72

I have 3 classes:

public class Alpha {
    public Number number;
}

public class Beta extends Alpha {
    public String number;
}

public class Gama extends Beta {
    public int number;
}

Why does the following code compile? And, why does the test pass without any runtime errors?

@Test
public void test() {
    final Beta a = new Gama();
    a.number = "its a string";
    ((Alpha) a).number = 13;
    ((Gama) a).number = 42;

    assertEquals("its a string", a.number);
    assertEquals(13, ((Alpha) a).number);
    assertEquals(42, ((Gama) a).number);
}
1
  • 2
    And? it works so. If you need to override, you should use setter/getter methods. Public field is nearly always bad idea.
    – kan
    Feb 23, 2012 at 14:33

4 Answers 4

94

Member variables cannot be overridden like methods. The number variables in your classes Beta and Gama are hiding (not overriding) the member variable number of the superclass.

By casting you can access the hidden member in the superclass.

1
56

Fields can't be overridden; they're not accessed polymorphically in the first place - you're just declaring a new field in each case.

It compiles because in each case the compile-time type of the expression is enough to determine which field called number you mean.

In real-world programming, you would avoid this by two means:

  • Common-sense: shadowing fields makes your code harder to read, so just don't do it
  • Visibility: if you make all your fields private, subclasses won't know about them anyway
3

As a workaround, you can use getter methods:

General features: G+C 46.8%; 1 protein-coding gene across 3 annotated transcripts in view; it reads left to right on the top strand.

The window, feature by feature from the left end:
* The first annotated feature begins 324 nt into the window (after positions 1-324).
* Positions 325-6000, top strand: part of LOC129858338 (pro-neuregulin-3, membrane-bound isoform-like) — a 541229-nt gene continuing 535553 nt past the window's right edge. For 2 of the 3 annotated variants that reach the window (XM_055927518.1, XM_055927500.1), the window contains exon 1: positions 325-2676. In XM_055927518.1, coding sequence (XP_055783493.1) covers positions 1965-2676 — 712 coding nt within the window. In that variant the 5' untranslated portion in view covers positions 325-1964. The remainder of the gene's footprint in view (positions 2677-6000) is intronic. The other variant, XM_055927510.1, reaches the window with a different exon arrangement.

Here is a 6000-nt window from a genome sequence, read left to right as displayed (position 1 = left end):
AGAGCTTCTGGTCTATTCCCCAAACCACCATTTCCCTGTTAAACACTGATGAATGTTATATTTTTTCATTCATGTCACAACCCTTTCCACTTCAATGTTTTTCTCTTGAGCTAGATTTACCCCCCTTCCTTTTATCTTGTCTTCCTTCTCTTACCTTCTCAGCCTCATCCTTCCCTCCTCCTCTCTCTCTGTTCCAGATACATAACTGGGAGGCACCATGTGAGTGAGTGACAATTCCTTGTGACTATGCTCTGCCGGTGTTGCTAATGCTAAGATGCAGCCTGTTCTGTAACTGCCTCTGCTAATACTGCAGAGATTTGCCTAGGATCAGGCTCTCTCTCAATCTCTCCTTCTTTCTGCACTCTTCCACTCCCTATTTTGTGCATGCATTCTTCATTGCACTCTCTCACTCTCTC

class A {
    private String field = "A: field";

    String getField() {
        return field;
    }
}

class B extends A {
    private String field = "B: field";

    @Override        
    String getField() {
        return field;
    }
}
1
  • Probably you meant @Override
    – RAM237
    Nov 19, 2021 at 9:57
3

Java Hiding a field

When successor has a field with the same name as a superclass's field it is called - Hiding a field

Java's field does not support polymorphism and does not take a field's type into account

class A {
    String field = "A: field";

    String foo() {
        return "A: foo()";
    }
}

class B extends A {
    //B's field hides A's field
    String field = "B: field";

    String foo() {
        return "B: foo()";
    }
}

@Test
public void testPoly() {
    A a = new A();
    assertEquals("A: field", a.field);
    assertEquals("A: foo()", a.foo());

    B b = new B();
    assertEquals("B: field", b.field);
    assertEquals("B: foo()", b.foo());

    //B cast to A
    assertEquals("A: field", ((A)b).field);  //<--
    assertEquals("B: foo()", ((A)b).foo());
}

[Swift override property]

Your Answer

By clicking “Post Your Answer”, you agree to our terms of service, privacy policy and cookie policy

Not the answer you're looking for? Browse other questions tagged or ask your own question.